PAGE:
The tactics of amusement park security forces -- addressed in this space recently with stories about two Maryland women falsely accused of writing bad checks at Paramount's Kings Dominion -- should spook anyone who thinks the Constitution was, and still is, a good idea. Many of these big parks, owned by media conglomerates, operate by their own set of rules and police standards, and that's causing grief (and litigation) in several corners of the nation.
The latest of several reports on the subject comes from California, where the Orange County Register found more than 30 people who claimed recent abuse at the hands of Disneyland security. Seven people have filed lawsuits in the past two months alleging that they were wrongfully arrested and imprisoned by Mickey's troopers.
"Yet no official group scrutinizes the behavior of Disney security -- a force nearly as large as the 382-officer Anaheim Police Department, the county's second-largest law enforcement agency," the newspaper's Anne C. Mulkern reported. "Disneyland does not have to release any information about arrests. And unlike police, private security forces do not need a reason to search you, do not have to read you your Miranda rights and do not have to follow laws governing police conduct during an interrogation."
In one instance, Magic Kingdom fuzz detained a teen-age girl because she forgot to check in her uniform -- they thought she was stealing it -- after leaving her job at a Carnation ice cream shop inside the park. Security officers questioned the girl for two hours and refused to let her call her mom, a retired Fullerton, Calif., police officer. "There is no Constitution at Disneyland," a Disney security supervisor was quoted as saying. "We have our own laws."
Great. Maybe Disney could set up its own courts, too. Or build a penal colony, a sort of Devil's Island theme park, and run monorail tours through it, with someone prominent -- say, Antonin Scalia -- as guide.
Sweetie Bird alert
A lost parakeet? Pardon my lack of experience in this arena, but the hunt for Sweetie Bird is a first for me. I mean, you could run a computer reference check -- Rodricks, Parakeets, Lost -- and I doubt you'll find any reportage. But, hey, there's a first time for everything.
We spotted a sign for a lost 'keet on a utility pole in Glen Burnie. So we called the number and got Mike and Theresa Morgan. Their Sweetie Bird flew the coop last month, and since Oct. 24 they've been hoping for the phone call that brings him home. (No plans to put Sweetie's mug on milk cartons, though.)
Seems the talkative Sweetie, who referred to the Morgans as "Daddy" and "Mommy," flew out of the house when Theresa opened the front door to get her mail. "We never clipped Sweetie Bird's wings like some people do," Mike says. "We had three cages in the house and just let him fly around. He would sit on your hand or shoulder. He loves people. So we think he probably went to somebody. At least, we hope so. You get attached, just like with any other pet."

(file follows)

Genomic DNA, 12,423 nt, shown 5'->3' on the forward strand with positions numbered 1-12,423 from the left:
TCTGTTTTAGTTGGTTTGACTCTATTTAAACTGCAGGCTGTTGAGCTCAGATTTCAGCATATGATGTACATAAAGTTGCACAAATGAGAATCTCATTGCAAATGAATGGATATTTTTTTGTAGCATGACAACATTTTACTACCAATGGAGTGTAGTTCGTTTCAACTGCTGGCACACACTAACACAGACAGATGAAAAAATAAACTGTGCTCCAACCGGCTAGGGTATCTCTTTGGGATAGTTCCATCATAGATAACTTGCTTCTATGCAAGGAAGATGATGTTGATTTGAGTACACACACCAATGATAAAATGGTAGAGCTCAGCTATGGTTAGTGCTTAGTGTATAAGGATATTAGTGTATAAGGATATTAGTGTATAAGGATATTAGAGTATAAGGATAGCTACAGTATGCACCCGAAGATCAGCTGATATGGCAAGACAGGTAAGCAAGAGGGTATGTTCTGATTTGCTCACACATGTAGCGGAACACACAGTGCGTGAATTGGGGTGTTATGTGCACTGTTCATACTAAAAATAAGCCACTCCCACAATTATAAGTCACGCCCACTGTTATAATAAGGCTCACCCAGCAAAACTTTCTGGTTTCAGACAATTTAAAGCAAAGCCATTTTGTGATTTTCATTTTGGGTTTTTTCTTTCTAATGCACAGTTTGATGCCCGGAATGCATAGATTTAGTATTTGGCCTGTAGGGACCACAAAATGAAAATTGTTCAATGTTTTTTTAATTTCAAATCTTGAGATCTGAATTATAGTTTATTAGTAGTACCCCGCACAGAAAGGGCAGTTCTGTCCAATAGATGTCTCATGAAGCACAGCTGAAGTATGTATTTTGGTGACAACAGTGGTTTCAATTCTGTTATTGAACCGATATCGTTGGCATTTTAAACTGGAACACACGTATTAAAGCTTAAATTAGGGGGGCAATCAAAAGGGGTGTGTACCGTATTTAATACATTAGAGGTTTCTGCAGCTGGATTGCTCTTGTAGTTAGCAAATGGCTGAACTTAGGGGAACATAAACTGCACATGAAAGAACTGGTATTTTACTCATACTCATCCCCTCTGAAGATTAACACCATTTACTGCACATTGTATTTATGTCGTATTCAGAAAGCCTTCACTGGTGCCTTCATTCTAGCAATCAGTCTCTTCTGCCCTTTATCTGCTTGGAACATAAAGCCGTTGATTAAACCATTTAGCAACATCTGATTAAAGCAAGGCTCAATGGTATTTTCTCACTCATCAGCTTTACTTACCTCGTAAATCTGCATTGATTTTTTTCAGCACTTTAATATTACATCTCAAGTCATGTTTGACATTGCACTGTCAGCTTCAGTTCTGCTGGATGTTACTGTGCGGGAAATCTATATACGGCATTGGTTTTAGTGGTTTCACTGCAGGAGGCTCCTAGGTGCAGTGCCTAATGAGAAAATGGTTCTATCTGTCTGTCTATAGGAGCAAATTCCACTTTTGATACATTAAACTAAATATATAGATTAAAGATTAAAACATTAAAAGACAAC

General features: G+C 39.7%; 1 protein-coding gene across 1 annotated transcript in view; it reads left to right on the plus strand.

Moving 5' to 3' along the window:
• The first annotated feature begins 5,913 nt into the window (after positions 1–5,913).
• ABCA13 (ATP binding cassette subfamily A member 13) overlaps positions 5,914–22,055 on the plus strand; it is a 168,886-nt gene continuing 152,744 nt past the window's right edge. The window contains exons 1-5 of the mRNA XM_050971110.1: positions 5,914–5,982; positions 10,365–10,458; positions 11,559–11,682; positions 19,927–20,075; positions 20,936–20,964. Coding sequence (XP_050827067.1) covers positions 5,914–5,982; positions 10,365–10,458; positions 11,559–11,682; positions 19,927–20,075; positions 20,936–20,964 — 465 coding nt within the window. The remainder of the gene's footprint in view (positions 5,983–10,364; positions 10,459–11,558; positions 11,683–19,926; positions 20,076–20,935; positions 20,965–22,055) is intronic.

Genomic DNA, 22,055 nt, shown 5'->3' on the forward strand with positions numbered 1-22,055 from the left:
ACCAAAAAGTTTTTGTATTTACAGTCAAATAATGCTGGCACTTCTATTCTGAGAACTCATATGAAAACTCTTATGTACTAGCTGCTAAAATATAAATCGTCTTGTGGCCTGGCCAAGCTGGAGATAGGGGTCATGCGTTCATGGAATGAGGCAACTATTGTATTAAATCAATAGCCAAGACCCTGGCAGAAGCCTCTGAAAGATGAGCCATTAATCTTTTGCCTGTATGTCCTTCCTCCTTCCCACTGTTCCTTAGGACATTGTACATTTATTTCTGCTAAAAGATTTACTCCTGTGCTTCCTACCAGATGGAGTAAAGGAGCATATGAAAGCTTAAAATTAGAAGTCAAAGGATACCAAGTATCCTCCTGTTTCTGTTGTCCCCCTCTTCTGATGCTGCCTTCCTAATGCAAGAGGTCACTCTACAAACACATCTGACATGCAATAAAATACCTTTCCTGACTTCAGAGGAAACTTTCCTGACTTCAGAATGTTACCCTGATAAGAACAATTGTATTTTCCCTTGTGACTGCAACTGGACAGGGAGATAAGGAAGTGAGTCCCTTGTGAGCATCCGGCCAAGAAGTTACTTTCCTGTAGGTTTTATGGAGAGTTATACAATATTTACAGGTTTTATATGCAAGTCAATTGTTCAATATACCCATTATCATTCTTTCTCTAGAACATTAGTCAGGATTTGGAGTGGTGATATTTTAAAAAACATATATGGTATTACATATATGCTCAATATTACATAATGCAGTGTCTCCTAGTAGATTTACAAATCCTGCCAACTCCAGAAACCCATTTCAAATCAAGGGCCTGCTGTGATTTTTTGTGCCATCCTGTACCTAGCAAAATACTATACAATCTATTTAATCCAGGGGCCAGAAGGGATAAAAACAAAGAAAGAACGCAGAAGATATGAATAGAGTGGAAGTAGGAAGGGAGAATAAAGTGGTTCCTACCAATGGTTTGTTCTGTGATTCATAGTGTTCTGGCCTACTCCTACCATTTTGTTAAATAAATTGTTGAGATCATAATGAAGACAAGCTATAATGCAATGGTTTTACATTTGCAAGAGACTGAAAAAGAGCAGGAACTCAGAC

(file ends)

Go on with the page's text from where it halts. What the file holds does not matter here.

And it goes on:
Surprisingly, when the Morgans posted their "lost parakeet" fliers, they received two calls for "found parakeets," both in Anne Arundel County and both captured after Oct. 24. Alas, neither was Sweetie.
For the record, the Morgans' bird is yellow and white, about 6 inches long, and was last seen with a dab of chocolate pudding on his face from a recent dive into dessert. "What can I tell ya?" Mike says. "He was spoiled rotten." If you see the bird, give me a call (332-6166) and I'll get you in touch with the Morgans.
Liverless on Belair Road
A missing parakeet is a first for This Just In, but we've dished out the liver and onions before. Last winter, I told you about the yummy All-You-Can-Eat Calf's Liver Night at KC's Cafe in Sykesville. I even followed up with an evaluation by self-styled liver connoisseur Sidney Krome, who dined at KC's and described the L&O; as "absolutely magnificent, tender, juicy and succulent."
Some people, it turns out, are passionate about liver and onions.
Now comes ol' pal Turkey Joe Trabert with an L&O; story from Belair Road. Joe spotted an advertised special -- liver and onions, mashed potato, one vegetable for $4.95 -- at Letts' Tavern and headed there on Election Day with his wife. "Sherry and I love liver and onions but hate the smell of it cooking in the house," says Joe. "It reminds me of a next-door neighbor in Arbutus whose house smelled of liver as she had seven kids and liver was cheap and they had it once a week."
So Joe and Sherry arrived at Letts' just after 6.
"The room was filled with people, and they all wanted liver and onions," Joe says. "The waitress came out and stated they just ran out of liver and were substituting hamburger steak for the same price."
The reaction ranged from outrage to mild disappointment to big laughter.
"More and more people came in with liver and onions on their minds," Joe says, "and the swift denial dealt by that unhappy waitress led the liver-and-onionless people to band together against the management. Even the offer of an L&O; special tomorrow night didn't appease them."
A guy named Harvey announced that he was completely unhappy over the absence of liver and would "go all the way over to Harford Road and have a steak at that cop-run bar." But most of Letts' regulars stayed for the hamburger. The Traberts decided that the evening's experience had socially redeeming value.
"There was something nice about it," Joe says. "The brief period when complete strangers banded together to criticize and mock the management was a throwback to the good old days."
Pub Date: 11/08/96